Upon Lukins’ return home to North Somerset the voices became stronger and more clearly audible, at times singing in strange sounds reminiscent of a language but matching none. It would later be discovered that what he was singing was in fact all two hundred words of the Te Deum in its original Latin, inverted, meaning the Latin words placed in reverse order with each word pronounced backward. George Lukins did not speak Latin.

In 1778, eighteen years after that Christmas pageant a woman named Sarah Barber traveled through North Somerset and while there took an interest in what must have looked to all else like the village mad-man. Between his fits, and between the singing Lukins managed to tell her the same account he told eighteen years ago, that he was the vessel of seven powerful demons guided by the Devil himself.

However; he also explained that only the power of the Trinity invoked by seven men of God could end his torments. He explained this while telling Mrs. Barber that it must never be done. Presumably he then went back to singing the entire Te Deum in reverse.

I can only imagine what an unsettling seen it must have been, but none-the-less Mrs. Barber did not heed the warning and instead called upon The Rev. Joseph Easterbrook.

It’s important to stop here for a moment and explain just what a “deamoniac” truly is. One known as a daemoniac is spoken about in the earliest verses of the bible as something far different than one possessed and influenced by demonic powers.

“In the daemoniac his personality seems to be destroyed, and his actions, words, and even thoughts to be overborne by the evil spirit on its path for the kingdom of man”. They were not vessels but rather gateways for demonic entities. George Lukins was not possessed in the traditional sense so much as he had stopped the entities from traveling through him.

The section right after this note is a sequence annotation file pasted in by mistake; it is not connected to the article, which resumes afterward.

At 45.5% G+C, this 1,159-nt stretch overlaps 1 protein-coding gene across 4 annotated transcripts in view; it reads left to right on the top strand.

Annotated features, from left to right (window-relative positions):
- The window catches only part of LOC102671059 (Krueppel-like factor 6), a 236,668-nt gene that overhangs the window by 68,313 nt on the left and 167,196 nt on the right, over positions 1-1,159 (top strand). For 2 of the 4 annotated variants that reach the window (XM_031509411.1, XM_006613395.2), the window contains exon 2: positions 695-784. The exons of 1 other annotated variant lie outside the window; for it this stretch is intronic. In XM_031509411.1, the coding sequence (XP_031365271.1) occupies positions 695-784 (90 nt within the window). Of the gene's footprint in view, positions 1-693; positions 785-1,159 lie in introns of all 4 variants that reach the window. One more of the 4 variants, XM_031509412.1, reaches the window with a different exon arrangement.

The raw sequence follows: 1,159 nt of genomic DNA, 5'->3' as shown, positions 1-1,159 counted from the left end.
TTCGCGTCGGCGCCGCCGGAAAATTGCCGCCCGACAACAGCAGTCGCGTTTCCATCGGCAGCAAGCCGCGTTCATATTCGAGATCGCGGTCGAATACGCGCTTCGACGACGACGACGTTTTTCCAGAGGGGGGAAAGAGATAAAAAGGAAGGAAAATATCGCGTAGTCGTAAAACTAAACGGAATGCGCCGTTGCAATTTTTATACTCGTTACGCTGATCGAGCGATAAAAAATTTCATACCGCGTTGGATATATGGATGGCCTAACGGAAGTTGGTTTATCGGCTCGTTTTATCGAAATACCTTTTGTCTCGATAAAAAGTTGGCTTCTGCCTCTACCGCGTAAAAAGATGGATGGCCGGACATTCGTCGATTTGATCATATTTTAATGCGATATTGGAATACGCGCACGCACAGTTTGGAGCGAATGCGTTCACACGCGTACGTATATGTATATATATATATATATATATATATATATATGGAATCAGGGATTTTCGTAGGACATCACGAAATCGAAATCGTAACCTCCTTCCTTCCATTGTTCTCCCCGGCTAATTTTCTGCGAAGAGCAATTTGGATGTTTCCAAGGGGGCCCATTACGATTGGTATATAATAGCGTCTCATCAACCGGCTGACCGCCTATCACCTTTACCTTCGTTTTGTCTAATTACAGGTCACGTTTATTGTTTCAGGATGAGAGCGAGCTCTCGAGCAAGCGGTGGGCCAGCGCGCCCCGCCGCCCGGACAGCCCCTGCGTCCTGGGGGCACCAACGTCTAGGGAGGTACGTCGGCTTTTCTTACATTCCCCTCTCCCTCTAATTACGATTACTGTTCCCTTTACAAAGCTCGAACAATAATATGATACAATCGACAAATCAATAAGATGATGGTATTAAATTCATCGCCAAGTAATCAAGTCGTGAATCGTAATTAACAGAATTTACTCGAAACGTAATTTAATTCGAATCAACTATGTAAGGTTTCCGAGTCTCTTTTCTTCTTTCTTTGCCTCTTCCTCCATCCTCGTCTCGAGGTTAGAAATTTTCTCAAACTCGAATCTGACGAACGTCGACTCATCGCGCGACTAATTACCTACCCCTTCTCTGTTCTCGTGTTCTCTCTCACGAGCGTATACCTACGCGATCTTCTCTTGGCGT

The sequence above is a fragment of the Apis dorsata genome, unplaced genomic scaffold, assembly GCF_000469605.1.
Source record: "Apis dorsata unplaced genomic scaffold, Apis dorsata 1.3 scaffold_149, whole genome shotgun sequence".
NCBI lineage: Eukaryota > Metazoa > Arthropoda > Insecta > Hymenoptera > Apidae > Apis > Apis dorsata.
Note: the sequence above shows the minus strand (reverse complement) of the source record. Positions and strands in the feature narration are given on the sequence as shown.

You may understand now why Lukins was adamant that the seven demons stay where they are.

Temple Church (Holy Cross), City, Bristol
Temple Church (Holy Cross), City, Bristol

Rev. Joseph Easterbrook found his six men of God, which along with himself decided upon the Trinitarian rites and had George Lukins brought to Temple Church in Bristol. On Friday the 13th of June 1778 the seven clergymen began their exorcism of Mr. Lukins in the attached vestry of Temple Church. A strange choice of location, but perhaps they too felt an inkling of what was about to occur.

Upon beginning the rites George Lukins calmed and spoke in a powerful voice not previously heard as one of the seven demons. That voice spoke directly to the clergymen and stated that the torment of George Lukins would be a thousand times worse for trying such a foolish attempt as an exorcism.



The last portion of this story tells that with the words “in the name of the Father, and of the Son, and of the Holy Spirit” George Lukins was freed of his torments. His demeanor was described as calm and happy. He thanked the clergymen, exclaimed “Blessed Jesus!”, and then began laughing.

The case garnered considerable attention from the press, the scientific community, and the church. It was written about in many books, but no mention is ever made of what became of George Lukins after that Friday the 13th. It seems from the immediate description that the torments, the seizures and speaking in tongues were all gone, but the question is, does that mean the demons were gone?